Improper lane changes are one of the most common causes of motor vehicle
accidents. As a result, many automakers are developing in-vehicle technology,
such as blind spot monitoring systems and lane departure warning systems,
designed to deter accidents.
While these high-tech systems have been shown to reduce crash risks, a
recent study highlights that drivers must still do their part to verify
the path is clear before changing lanes.
The AAA Foundation for Traffic Safety recently tested blind spot monitoring
systems, which use radar to warn drivers about potentially undetected
vehicles in adjacent lanes, and lane departure warning systems, which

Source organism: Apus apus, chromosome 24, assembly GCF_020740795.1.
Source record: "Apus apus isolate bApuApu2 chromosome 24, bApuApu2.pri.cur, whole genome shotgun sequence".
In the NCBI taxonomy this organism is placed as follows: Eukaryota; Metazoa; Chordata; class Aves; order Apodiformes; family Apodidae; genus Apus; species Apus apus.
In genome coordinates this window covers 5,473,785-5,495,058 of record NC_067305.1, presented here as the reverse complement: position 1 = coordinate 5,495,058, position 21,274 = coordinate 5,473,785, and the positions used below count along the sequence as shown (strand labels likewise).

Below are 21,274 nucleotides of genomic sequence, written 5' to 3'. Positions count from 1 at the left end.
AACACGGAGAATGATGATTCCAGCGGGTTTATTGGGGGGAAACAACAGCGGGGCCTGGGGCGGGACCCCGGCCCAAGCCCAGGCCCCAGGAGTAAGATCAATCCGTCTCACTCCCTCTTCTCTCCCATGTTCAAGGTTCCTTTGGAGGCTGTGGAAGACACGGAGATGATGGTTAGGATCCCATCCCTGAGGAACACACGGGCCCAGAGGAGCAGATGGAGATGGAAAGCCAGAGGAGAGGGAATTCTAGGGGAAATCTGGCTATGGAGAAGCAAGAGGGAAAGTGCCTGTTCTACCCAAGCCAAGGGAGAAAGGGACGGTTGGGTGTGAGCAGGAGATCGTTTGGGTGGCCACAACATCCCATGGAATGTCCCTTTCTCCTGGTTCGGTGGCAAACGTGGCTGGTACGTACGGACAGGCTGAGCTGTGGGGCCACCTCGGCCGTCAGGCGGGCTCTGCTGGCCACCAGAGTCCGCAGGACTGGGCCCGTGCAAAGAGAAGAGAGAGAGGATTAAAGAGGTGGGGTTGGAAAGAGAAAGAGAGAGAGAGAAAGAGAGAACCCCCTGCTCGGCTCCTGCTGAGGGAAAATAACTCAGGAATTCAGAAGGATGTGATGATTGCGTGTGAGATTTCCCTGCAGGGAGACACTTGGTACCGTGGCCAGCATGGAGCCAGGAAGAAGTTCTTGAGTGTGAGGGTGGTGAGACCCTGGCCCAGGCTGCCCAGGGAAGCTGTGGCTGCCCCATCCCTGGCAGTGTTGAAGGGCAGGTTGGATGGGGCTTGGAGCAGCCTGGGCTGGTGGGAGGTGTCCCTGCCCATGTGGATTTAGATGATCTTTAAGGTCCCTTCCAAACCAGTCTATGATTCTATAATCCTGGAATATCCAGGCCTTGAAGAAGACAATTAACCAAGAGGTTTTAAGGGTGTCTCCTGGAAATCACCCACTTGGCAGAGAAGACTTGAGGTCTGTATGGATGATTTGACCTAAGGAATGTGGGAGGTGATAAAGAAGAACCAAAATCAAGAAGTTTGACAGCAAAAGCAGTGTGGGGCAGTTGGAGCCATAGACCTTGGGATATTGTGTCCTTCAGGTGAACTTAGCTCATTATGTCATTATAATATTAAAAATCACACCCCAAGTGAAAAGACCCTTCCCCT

send alerts when drivers drift out of their lanes. Almost 75 percent of
2014 vehicles offer blind-spot detection and 50 percent offering lane-departure
warning as options.
While the study confirmed that the systems can be beneficial, it also revealed
some significant limitations. Below are a few key findings, as summarized by AAA:
- Blind-spot monitoring systems had difficulty detecting fast-moving vehicles
– such as when merging onto a busy highway. Alerts were often provided
too late for evasive action.
- Motorcycles were detected by blind-spot monitoring systems 26 percent later
than passenger vehicles.
- Road conditions were often a problem for lane-departure warning systems.
Worn pavement markers, construction zones and intersections can cause
the lane-departure warning system to lose track of lane location.
- The litany of alerts and warnings could be confusing. Auditory, visual
or haptic responses – or a combination – could be similar
to other advanced driver assistance features that delivered the same warnings.